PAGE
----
“On the one hand, we expect greater competence, and on the other, greater obedience. I think there is a malaise.”

Victoria David, doctoral student in education sciences

She also observes a growing proportion of people in retraining among the winners of the competition: “Between the various public education competitions, 37% of those admitted have been previously active. This varies according to the competitions: there are many more retrainings in primary than in secondary. And in secondary school competitions, it mainly concerns vocational high school and technological education. Which is natural: we are going to teach the profession that we have previously exercised.

“It is interesting to put this evolution into perspective with the evolution of the activity itself, explains Victoria David. The traditional French school is rather a teacher who transmits his knowledge in a top-down manner. But in recent decades, there has been an evolution towards a democratization of education, towards a more complex nature of the profession. We ask teachers for more skills, that’s why we increase the level of education required.

A crisis gone to last

But the arrival of people in professional retraining is not enough to solve the crisis of the attractiveness of the profession. According to Victoria David, it is multifactorial. “One of the reasons is an aging teaching force: baby boom teachers are retiring. It was not necessarily anticipated correctly.

For her, it is also necessary to take into account the working conditions, which can deter candidates: an insufficient salary in relation to the level of studies, a lack of recognition linked to a degraded image of the profession, or even the possibility of being transferred anywhere in France. It is also for this reason that Frédéric, who lives in Nantes, wishes to take the competition in private: “I would prefer to go to the public, but I know that I will end up in the suburbs of Paris. There, I have just had a child, which is to say that I do not at all want to live far from my family.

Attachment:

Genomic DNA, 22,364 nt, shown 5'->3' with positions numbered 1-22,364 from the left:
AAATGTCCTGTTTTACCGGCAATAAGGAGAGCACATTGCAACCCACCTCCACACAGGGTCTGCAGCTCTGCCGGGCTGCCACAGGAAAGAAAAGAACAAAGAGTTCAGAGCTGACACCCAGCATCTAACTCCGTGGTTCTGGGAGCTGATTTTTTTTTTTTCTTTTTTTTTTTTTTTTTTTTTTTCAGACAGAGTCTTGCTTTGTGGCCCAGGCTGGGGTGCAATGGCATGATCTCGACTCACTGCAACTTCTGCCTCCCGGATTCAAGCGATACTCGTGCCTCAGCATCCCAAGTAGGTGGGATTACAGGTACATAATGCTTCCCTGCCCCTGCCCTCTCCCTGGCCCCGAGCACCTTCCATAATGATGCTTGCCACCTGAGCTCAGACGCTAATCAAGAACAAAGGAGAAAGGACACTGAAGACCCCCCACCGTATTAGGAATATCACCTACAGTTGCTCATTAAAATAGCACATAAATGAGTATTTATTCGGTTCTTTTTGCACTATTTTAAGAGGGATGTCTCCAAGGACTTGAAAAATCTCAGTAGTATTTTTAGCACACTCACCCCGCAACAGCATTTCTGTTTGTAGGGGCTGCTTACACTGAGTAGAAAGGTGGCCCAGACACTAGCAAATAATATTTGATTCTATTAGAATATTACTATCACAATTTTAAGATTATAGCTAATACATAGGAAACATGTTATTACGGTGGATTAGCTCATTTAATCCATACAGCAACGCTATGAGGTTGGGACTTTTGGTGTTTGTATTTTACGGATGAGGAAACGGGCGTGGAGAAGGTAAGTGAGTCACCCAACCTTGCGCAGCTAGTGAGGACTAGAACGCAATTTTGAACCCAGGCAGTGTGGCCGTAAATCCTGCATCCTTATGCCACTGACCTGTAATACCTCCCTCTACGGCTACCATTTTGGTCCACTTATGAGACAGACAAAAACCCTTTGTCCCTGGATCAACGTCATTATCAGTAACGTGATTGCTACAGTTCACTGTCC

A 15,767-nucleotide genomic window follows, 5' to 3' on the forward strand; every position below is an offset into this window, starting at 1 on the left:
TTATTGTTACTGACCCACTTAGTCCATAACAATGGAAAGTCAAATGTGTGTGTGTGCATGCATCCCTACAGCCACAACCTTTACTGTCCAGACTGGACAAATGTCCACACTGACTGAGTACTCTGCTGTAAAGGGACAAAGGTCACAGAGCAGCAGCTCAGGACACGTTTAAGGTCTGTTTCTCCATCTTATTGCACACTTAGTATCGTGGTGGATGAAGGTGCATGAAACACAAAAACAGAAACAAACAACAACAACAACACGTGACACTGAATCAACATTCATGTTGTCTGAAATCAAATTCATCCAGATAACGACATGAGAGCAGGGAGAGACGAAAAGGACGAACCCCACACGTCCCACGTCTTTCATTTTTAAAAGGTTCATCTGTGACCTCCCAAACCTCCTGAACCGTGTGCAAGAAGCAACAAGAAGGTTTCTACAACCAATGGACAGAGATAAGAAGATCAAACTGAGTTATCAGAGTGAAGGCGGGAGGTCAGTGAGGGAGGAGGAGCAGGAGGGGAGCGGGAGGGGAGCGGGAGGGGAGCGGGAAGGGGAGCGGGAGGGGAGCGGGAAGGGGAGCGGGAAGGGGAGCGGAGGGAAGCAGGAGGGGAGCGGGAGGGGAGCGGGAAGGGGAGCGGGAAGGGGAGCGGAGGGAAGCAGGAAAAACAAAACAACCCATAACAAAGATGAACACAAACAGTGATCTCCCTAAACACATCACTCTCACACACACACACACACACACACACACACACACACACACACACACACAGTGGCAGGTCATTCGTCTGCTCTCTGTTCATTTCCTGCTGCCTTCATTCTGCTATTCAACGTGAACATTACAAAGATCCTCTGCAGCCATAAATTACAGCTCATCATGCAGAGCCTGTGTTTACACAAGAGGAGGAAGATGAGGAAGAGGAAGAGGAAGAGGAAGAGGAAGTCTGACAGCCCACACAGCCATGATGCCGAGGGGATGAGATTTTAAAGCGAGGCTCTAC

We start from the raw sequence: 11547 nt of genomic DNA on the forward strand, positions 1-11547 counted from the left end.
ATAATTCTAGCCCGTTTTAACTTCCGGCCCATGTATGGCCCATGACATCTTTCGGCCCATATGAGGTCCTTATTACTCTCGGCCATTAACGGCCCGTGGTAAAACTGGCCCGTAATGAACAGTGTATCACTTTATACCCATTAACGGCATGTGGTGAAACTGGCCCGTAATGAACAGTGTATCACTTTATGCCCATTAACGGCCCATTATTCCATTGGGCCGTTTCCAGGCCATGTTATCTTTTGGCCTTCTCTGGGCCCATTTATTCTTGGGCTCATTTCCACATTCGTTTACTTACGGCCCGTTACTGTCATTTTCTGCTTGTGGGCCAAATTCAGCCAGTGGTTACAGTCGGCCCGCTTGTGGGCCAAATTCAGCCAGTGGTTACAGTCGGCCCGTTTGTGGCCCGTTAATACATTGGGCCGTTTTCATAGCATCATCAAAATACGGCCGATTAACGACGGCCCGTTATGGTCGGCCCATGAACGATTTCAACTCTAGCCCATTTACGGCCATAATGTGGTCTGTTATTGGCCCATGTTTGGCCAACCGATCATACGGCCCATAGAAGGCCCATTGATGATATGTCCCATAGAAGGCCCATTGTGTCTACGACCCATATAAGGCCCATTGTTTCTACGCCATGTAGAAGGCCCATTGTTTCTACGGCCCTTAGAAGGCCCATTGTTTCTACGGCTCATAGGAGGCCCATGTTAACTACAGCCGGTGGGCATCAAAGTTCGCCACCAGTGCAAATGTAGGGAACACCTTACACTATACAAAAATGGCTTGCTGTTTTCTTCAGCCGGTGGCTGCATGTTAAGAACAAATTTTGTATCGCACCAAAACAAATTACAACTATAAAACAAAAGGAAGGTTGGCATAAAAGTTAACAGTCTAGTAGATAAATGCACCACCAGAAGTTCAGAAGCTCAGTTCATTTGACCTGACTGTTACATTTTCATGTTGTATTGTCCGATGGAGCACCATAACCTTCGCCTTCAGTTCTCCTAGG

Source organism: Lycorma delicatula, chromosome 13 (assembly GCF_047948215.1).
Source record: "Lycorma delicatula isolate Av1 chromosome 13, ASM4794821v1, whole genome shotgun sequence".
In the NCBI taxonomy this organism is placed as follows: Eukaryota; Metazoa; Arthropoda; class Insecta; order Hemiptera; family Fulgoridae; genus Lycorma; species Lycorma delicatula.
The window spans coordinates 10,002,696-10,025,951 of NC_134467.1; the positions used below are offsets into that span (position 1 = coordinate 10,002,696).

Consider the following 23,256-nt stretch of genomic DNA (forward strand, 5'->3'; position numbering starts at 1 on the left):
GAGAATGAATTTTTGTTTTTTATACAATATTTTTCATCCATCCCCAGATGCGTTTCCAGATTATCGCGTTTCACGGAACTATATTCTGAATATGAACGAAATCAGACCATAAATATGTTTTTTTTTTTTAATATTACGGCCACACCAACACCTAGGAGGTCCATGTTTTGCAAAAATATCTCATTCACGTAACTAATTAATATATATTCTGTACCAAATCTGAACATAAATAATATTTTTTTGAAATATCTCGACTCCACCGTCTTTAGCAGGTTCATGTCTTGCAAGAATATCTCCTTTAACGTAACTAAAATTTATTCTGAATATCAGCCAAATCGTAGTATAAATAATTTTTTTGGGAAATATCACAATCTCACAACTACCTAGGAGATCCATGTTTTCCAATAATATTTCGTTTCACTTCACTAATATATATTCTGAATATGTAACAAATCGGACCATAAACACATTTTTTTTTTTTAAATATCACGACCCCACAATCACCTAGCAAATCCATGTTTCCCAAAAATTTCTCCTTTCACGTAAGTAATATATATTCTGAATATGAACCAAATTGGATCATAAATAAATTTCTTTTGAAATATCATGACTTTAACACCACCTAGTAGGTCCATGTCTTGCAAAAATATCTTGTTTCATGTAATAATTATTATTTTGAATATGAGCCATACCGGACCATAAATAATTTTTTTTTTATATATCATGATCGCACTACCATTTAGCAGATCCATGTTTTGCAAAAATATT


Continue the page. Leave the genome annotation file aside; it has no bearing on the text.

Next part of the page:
Moreover, according to Victoria David, there is a tension between the profile of teachers and the evolution of their profession. “Teaching is a rather strange profession when you think about it: they are professionals with executive status but the content of everything they have to do is prescribed from above. On the one hand, we expect greater competence, and on the other, greater obedience. It’s very uncomfortable, and I think there’s a malaise.”

What does not change are the motivations of new teachers. “When we ask them why they want to teach, people continue to answer ‘it’s out of passion for my subject, out of passion for teaching, because I want to share my knowledge’, etc., as before” , testifies the doctoral student.

Contrary to what one might think, “the motivations that we could call ‘extrinsic’ – because there are holidays, not a lot of working hours, etc. which we hear a lot about in the public debate – are in fact invoked relatively little, she assures. And when they are, they are associated with greater dissatisfaction and greater turnover.

“For me, teaching means participating in the development of the child, in terms of his knowledge, but also throughout his life, summarizes Valentine. It is true that there are constraints. But me, what drives me is the fact of transmitting.